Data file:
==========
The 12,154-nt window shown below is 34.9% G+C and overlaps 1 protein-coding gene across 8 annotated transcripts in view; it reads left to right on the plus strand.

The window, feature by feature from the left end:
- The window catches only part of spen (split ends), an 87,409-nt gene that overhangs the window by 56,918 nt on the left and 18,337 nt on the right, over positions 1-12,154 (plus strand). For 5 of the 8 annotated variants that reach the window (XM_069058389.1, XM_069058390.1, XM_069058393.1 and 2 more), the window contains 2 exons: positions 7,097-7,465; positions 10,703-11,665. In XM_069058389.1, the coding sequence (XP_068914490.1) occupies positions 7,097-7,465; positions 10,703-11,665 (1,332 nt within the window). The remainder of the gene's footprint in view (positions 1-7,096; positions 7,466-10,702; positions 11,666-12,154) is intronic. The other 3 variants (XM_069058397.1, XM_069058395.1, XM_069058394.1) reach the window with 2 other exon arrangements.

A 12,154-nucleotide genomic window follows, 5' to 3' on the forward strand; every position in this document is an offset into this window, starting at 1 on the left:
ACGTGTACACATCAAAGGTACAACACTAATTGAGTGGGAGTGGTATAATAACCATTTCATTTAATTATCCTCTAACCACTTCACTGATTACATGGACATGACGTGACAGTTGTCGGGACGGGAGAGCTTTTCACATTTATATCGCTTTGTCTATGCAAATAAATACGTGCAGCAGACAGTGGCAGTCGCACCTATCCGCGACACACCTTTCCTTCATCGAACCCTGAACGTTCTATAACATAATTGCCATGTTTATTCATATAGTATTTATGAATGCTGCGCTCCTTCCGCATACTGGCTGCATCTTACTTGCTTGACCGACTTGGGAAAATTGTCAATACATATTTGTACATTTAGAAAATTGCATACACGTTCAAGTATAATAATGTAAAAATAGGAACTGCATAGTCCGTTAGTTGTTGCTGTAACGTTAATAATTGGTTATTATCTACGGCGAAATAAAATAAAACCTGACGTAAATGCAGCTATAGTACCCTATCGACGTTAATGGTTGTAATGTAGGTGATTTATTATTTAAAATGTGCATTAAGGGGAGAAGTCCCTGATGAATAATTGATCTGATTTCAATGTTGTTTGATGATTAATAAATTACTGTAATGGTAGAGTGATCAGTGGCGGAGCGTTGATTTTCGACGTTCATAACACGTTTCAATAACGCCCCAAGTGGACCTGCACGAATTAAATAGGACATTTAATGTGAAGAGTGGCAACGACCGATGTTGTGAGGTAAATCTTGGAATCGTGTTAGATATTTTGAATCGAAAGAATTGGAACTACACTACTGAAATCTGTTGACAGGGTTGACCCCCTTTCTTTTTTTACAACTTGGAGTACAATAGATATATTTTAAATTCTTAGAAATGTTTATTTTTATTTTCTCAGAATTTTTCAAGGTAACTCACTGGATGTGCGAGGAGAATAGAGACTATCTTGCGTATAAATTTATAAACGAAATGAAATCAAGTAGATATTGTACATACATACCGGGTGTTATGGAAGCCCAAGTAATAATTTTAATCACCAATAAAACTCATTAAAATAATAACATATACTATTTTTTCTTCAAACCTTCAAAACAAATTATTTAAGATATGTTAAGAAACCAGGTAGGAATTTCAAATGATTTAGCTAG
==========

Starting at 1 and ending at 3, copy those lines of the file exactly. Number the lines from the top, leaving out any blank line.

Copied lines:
The 12,154-nt window shown below is 34.9% G+C and overlaps 1 protein-coding gene across 8 annotated transcripts in view; it reads left to right on the plus strand.

The window, feature by feature from the left end:
- The window catches only part of spen (split ends), an 87,409-nt gene that overhangs the window by 56,918 nt on the left and 18,337 nt on the right, over positions 1-12,154 (plus strand). For 5 of the 8 annotated variants that reach the window (XM_069058389.1, XM_069058390.1, XM_069058393.1 and 2 more), the window contains 2 exons: positions 7,097-7,465; positions 10,703-11,665. In XM_069058389.1, the coding sequence (XP_068914490.1) occupies positions 7,097-7,465; positions 10,703-11,665 (1,332 nt within the window). The remainder of the gene's footprint in view (positions 1-7,096; positions 7,466-10,702; positions 11,666-12,154) is intronic. The other 3 variants (XM_069058397.1, XM_069058395.1, XM_069058394.1) reach the window with 2 other exon arrangements.